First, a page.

Reverse Roles. Take Advice You Would Give Candidates When Applying to Jobs
Similarly, to putting yourself in the shoes of an applicant, also reverse roles and take the advice you would give candidates. I was reading an article yesterday about tips for getting hired fast. It was a very good article and as I read it, it made me think that a lot of the tips could actually be reversed and used by companies hiring. Similar tips that could be applied include referrals, highlighting achievements, telling a story, creating an elevator pitch, noting what makes you different. Does this sound familiar? Job seekers need to sell themselves, but companies also have to sell themselves and the position, otherwise the perfect match won't happen. If a job seeker shows up in a nice dress on the first date and the company shows up in a pair of ripped shorts and a baggy t-shirt, one may right away have a bad first impression and not be interested. Let's take a deeper dive at making the right first impression!
As we rely on applicants to have referrals, referrals could also be an advantage to the company hiring. Referrals could come in many different forms. It could be employees at the company hiring sharing the open job posting on social media and spreading the word among their network. It could also be employees taking the time to meet with the candidate to allow the candidate to ask questions about the role and talk to someone who is already working at the company. If you are a staffing and recruiting agency, you could even ask the company you are recruiting for to provide a couple of quotes from employees promoting why they like working at the company. These can be used to promote the position and even used in graphics when promoting the position on social media. Referrals give the role additional credibility and can attract more applicants.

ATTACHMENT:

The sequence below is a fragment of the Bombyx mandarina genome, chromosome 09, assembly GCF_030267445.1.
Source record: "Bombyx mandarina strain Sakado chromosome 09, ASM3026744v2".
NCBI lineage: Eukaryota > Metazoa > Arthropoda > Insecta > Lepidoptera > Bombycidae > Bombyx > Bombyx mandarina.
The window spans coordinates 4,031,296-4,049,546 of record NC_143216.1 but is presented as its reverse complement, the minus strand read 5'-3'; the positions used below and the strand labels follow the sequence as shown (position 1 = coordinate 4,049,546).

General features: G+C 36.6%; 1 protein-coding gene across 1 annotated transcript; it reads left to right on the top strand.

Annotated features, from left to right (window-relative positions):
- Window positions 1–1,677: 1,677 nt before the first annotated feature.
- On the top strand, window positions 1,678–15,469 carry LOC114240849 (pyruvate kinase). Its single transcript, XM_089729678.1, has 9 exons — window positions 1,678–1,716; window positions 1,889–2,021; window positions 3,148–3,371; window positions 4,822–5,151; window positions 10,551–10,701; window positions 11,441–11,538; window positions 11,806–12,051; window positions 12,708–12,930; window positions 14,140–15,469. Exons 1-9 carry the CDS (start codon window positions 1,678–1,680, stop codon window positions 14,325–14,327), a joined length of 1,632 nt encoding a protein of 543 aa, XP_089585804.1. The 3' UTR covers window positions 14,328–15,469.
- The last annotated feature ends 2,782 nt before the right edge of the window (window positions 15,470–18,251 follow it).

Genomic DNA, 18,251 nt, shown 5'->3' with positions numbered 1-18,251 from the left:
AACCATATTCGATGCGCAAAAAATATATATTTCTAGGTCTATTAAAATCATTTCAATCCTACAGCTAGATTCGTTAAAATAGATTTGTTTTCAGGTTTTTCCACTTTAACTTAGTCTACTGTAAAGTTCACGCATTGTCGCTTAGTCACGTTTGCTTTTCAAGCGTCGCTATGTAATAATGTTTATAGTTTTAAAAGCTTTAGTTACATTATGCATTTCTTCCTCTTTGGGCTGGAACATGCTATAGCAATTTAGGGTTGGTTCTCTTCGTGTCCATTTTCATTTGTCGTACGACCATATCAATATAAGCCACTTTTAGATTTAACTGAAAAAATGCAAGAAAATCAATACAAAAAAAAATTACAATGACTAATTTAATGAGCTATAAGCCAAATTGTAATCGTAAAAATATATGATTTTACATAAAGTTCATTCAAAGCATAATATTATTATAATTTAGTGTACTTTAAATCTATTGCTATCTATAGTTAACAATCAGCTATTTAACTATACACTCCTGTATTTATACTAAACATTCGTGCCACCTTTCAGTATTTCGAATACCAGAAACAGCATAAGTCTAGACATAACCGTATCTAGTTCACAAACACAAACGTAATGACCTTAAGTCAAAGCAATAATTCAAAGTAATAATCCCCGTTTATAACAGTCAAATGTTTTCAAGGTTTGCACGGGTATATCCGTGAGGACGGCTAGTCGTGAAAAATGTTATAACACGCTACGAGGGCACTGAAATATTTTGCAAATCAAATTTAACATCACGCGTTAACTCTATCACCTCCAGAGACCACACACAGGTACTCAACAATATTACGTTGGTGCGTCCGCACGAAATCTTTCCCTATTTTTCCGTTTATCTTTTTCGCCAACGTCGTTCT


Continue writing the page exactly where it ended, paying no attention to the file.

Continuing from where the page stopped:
Highlight Company Achievements
Has the company hiring won awards? Do they have any major accomplishments to highlight? If so, mention them in the job description. Awards and achievements are one way to help the job and company stand out from others, just as candidates may highlight achievements in a resume or in an interview.
Tell a Story and Be Specific
In an interview, candidates are advised to share their story and experience, talk about a project they worked on, or are often asked "tell us about a time... ". Companies can also tell their story in a job description or during an interview. In a job description companies can highlight projects the position would be working on or projects that were just completed in the department. This gives applicants the opportunity to understand and get excited about the types of projects they would be working on.
In the job description also include a little overview of the company and the company's story. When was the company founded? What makes the company unique? What makes the company great to work for? These details give the company personality and allows the candidate to see a glimpse of the company culture.
Overall telling a story in your job description is important, but providing detail is also important. Be as specific as possible in your job descriptions. If the description is very general, it will blend in with other job descriptions and no one will be excited about it (or remember it for that matter.) Tell a story and be memorable!